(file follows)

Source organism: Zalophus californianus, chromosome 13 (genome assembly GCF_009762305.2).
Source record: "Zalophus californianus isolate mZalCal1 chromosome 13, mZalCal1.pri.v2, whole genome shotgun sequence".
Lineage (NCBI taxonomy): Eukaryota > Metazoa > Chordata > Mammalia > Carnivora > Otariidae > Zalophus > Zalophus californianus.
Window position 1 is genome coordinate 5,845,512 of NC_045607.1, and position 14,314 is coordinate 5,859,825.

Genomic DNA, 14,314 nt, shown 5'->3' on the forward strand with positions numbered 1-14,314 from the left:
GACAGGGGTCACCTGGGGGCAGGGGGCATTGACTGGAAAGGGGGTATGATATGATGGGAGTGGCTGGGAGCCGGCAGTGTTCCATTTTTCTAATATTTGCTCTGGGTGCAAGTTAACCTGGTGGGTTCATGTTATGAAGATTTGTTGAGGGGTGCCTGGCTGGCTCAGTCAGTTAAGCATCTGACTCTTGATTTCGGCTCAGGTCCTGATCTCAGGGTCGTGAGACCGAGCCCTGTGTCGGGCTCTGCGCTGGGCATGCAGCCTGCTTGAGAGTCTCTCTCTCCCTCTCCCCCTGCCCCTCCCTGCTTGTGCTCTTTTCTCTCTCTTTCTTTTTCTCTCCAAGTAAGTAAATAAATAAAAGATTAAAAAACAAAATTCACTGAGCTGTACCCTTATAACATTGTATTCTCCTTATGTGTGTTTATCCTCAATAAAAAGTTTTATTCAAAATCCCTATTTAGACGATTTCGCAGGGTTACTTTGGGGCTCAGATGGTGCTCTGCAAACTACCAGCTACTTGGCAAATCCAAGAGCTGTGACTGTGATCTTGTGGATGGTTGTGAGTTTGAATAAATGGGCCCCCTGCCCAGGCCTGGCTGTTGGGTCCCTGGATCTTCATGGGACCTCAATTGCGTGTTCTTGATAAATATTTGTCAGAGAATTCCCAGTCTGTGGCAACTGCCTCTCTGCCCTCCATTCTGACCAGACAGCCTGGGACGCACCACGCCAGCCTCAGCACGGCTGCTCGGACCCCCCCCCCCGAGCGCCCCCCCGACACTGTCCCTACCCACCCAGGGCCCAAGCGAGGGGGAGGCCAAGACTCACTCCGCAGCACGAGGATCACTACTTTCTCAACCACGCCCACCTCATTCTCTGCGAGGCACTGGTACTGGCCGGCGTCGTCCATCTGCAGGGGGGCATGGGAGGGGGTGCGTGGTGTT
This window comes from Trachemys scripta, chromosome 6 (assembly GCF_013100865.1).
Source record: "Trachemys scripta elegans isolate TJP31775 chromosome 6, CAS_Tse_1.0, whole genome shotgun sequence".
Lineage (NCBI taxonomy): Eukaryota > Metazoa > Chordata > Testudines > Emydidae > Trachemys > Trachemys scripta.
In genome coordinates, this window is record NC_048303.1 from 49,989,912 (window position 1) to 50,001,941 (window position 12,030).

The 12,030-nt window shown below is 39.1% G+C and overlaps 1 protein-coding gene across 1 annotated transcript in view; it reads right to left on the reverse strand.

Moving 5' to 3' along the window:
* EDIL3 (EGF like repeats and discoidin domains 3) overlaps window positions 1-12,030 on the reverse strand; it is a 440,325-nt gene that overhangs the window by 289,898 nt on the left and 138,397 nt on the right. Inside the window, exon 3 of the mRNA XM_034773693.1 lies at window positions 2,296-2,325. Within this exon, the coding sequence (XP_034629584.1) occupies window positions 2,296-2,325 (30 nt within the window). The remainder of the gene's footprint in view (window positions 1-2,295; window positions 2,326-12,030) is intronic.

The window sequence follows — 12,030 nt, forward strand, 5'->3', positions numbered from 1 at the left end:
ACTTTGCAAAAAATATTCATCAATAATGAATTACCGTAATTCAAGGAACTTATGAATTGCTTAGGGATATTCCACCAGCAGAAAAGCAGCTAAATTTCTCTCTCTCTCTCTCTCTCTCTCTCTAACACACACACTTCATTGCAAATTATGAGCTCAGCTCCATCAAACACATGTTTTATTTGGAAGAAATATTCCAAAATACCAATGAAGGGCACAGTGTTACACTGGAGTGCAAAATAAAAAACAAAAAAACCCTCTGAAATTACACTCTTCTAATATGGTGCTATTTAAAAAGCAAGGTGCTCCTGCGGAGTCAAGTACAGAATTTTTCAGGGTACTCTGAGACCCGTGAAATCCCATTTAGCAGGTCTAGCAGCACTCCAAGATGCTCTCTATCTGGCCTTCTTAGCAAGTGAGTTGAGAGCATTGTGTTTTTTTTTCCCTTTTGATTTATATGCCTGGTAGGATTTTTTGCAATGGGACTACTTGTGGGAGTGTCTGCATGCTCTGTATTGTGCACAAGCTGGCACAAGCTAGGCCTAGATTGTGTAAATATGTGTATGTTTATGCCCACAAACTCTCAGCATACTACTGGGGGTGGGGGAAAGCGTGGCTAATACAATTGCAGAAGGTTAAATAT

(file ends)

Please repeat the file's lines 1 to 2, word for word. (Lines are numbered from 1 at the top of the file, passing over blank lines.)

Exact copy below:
Source organism: Zalophus californianus, chromosome 13 (genome assembly GCF_009762305.2).
Source record: "Zalophus californianus isolate mZalCal1 chromosome 13, mZalCal1.pri.v2, whole genome shotgun sequence".